July 14, 2010

Psychological Effects After A Child Abduction

Everyone breathed a sigh of relief when Alisa Maier was safely returned home after being abducted by a stranger. It was an even bigger relief to learn she hadn't been physically harmed.

Children are resilient but even when children are recovered and reunited with their family the trauma does not necessarily end. There can be long-lasting effects psychological effects on the child such as anxiety, fear of being around strangers, nightmares, and even mistrust of familiar adults and family members. Some children may stop growing emotionally, socially and academically and regressive behaviors may appear.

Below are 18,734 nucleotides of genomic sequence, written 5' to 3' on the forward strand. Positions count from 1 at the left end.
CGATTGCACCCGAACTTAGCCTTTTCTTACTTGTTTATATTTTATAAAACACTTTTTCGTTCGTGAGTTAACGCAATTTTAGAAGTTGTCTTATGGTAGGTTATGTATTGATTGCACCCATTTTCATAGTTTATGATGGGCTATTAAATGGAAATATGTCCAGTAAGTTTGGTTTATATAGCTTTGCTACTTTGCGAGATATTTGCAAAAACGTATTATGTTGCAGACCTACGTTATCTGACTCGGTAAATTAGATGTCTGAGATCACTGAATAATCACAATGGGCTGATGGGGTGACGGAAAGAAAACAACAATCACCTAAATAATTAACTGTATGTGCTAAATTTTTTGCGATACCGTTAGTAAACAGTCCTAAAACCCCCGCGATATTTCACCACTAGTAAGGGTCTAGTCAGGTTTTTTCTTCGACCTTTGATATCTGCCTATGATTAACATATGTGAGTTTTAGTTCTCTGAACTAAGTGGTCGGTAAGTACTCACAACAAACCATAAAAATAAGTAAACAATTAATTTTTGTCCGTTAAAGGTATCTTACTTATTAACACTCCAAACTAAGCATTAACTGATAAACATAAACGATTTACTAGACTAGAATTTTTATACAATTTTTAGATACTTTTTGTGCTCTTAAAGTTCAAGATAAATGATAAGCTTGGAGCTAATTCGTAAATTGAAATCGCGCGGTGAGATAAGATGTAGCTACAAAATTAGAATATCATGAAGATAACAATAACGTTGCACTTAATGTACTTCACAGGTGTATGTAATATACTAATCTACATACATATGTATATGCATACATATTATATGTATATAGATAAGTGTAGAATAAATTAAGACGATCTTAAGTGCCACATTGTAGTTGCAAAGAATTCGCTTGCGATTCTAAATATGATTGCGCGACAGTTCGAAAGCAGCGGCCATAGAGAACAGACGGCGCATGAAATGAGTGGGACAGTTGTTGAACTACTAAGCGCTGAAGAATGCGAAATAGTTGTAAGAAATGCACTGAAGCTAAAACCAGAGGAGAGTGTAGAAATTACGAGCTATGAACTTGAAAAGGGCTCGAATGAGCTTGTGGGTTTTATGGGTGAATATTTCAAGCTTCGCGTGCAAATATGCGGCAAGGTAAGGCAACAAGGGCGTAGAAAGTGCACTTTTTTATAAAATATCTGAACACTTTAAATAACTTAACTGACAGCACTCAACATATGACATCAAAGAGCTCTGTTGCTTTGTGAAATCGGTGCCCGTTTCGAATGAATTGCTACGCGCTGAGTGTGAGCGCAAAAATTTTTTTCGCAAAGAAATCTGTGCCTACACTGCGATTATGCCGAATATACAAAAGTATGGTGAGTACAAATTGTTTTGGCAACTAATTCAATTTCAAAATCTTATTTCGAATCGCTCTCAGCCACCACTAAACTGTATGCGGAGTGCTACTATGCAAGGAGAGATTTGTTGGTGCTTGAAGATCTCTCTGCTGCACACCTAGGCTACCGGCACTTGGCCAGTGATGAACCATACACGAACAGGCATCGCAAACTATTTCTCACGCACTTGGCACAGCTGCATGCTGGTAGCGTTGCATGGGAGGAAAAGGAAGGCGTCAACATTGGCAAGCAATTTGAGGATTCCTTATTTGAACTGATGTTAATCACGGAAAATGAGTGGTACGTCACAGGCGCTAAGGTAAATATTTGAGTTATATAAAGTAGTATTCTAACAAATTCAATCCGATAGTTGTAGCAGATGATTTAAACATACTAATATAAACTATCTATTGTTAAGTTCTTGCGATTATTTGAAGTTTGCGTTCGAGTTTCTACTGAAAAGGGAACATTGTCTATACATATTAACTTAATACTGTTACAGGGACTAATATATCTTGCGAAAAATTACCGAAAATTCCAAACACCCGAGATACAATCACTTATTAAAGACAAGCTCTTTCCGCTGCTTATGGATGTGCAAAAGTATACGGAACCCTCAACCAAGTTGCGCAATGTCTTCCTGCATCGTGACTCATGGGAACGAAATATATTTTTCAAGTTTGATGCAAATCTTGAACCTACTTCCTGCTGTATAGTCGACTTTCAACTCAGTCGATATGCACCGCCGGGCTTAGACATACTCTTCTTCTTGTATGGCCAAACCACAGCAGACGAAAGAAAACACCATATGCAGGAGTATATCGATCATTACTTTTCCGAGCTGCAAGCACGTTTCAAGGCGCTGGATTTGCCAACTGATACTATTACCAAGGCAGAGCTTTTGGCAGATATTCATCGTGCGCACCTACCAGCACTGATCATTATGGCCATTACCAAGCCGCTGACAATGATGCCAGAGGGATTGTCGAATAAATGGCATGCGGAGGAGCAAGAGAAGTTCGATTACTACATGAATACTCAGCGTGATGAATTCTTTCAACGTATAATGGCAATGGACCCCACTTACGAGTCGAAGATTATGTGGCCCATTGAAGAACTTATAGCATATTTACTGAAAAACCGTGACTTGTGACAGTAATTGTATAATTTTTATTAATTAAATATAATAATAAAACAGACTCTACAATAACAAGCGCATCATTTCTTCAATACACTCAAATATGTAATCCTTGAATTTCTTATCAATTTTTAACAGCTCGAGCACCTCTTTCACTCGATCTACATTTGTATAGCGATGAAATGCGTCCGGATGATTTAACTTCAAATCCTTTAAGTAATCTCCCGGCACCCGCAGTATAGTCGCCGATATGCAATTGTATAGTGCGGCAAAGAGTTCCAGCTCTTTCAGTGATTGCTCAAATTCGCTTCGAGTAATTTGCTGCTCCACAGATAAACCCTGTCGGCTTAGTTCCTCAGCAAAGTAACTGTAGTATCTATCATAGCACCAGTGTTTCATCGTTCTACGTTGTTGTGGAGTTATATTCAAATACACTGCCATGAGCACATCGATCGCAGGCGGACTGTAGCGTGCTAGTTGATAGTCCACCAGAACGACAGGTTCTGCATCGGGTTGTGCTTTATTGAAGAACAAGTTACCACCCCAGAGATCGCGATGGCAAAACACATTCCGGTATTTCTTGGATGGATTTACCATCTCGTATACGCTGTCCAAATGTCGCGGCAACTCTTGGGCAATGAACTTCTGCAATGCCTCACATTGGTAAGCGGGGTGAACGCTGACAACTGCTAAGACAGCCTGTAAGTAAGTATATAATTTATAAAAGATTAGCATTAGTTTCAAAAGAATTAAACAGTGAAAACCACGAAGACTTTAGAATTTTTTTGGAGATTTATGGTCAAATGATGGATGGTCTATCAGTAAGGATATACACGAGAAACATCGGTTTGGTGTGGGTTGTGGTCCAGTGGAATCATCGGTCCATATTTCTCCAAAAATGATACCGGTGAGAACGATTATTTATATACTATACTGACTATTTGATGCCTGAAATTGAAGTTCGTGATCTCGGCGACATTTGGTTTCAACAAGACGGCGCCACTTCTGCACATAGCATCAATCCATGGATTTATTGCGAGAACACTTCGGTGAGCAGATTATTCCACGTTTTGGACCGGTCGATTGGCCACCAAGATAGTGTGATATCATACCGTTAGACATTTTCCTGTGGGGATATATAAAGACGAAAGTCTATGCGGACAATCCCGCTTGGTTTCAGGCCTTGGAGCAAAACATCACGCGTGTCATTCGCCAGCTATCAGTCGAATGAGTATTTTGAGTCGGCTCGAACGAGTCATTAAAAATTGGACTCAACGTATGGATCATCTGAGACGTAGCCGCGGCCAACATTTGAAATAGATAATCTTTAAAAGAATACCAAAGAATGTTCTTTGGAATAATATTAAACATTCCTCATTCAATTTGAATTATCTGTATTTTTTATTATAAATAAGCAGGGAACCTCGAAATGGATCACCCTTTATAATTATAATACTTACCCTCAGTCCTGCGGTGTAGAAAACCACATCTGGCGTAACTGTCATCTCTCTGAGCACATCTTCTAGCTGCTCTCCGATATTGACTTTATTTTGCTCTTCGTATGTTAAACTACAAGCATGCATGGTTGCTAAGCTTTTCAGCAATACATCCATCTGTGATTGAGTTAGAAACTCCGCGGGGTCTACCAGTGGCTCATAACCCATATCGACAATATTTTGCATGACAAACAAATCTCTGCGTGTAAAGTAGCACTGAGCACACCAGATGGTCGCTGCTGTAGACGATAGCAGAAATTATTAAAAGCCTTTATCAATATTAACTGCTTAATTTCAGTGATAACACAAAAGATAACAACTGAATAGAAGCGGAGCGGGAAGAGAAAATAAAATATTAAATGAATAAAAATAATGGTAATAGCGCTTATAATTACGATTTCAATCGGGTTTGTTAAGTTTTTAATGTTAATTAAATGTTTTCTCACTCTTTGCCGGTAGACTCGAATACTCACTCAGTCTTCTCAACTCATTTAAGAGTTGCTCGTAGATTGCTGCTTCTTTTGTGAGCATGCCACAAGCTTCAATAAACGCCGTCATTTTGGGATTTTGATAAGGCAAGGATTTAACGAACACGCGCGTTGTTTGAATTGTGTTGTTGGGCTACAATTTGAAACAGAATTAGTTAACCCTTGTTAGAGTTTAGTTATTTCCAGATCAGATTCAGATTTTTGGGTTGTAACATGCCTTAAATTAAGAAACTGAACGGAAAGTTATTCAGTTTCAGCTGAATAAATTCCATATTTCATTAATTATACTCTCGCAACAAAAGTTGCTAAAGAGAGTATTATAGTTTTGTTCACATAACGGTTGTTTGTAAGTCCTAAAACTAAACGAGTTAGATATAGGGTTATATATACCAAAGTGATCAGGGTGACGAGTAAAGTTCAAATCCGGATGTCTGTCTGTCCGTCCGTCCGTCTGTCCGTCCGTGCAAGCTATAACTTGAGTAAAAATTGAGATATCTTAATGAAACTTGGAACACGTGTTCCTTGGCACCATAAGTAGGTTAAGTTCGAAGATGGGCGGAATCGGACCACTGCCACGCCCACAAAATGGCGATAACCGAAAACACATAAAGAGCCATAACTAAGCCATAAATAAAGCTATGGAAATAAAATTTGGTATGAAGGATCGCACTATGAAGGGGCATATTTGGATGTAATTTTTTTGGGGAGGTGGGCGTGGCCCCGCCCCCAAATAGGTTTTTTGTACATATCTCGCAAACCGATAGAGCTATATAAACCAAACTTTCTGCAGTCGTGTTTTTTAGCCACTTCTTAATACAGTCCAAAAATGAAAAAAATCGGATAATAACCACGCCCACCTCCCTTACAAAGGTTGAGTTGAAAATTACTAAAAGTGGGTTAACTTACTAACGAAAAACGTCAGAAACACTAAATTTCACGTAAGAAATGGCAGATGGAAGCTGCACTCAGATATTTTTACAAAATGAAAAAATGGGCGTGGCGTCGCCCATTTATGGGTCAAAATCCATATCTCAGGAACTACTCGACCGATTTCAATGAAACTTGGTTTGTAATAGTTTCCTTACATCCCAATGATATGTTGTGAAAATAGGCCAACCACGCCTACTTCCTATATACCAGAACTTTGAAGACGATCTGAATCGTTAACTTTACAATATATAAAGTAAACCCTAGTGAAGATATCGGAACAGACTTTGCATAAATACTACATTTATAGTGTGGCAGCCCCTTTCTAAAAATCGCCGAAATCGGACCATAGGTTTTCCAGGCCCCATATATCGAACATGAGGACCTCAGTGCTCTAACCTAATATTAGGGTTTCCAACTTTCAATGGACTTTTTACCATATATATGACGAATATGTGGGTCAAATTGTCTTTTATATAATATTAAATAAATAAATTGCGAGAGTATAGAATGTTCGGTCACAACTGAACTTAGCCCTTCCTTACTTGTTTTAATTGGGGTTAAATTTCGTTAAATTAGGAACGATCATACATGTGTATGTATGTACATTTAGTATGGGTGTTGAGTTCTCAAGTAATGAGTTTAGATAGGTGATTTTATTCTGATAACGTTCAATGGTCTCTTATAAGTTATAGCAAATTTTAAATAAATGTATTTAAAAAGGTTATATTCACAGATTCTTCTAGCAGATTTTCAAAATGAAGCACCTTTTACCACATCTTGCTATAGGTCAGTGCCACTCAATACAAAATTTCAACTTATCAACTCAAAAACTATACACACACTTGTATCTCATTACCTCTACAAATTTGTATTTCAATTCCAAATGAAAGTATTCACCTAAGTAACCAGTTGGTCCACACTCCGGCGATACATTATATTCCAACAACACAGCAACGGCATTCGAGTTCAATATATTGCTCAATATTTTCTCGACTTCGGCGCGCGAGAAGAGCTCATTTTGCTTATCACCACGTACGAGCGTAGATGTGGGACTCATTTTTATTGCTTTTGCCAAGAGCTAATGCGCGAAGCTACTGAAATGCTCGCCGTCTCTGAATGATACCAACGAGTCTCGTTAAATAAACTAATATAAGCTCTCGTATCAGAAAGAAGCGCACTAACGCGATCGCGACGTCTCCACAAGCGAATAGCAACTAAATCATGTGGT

Due to all the media attention psychological effects can extend beyond the victim and family to children and adults not even connected to the crime. Parents are fearful it could happen to their child and children may fear they too could be abducted. This fear and the emotional stress it brings on can stay with parents and children for long periods of time.

Pay attention to any changes in your child after such a trauma and be open to discussing your child's concerns. Validate any feelings they may have and reassure them that you will help keep them safe. If their fear escalates you may want to consult with a mental health professional.

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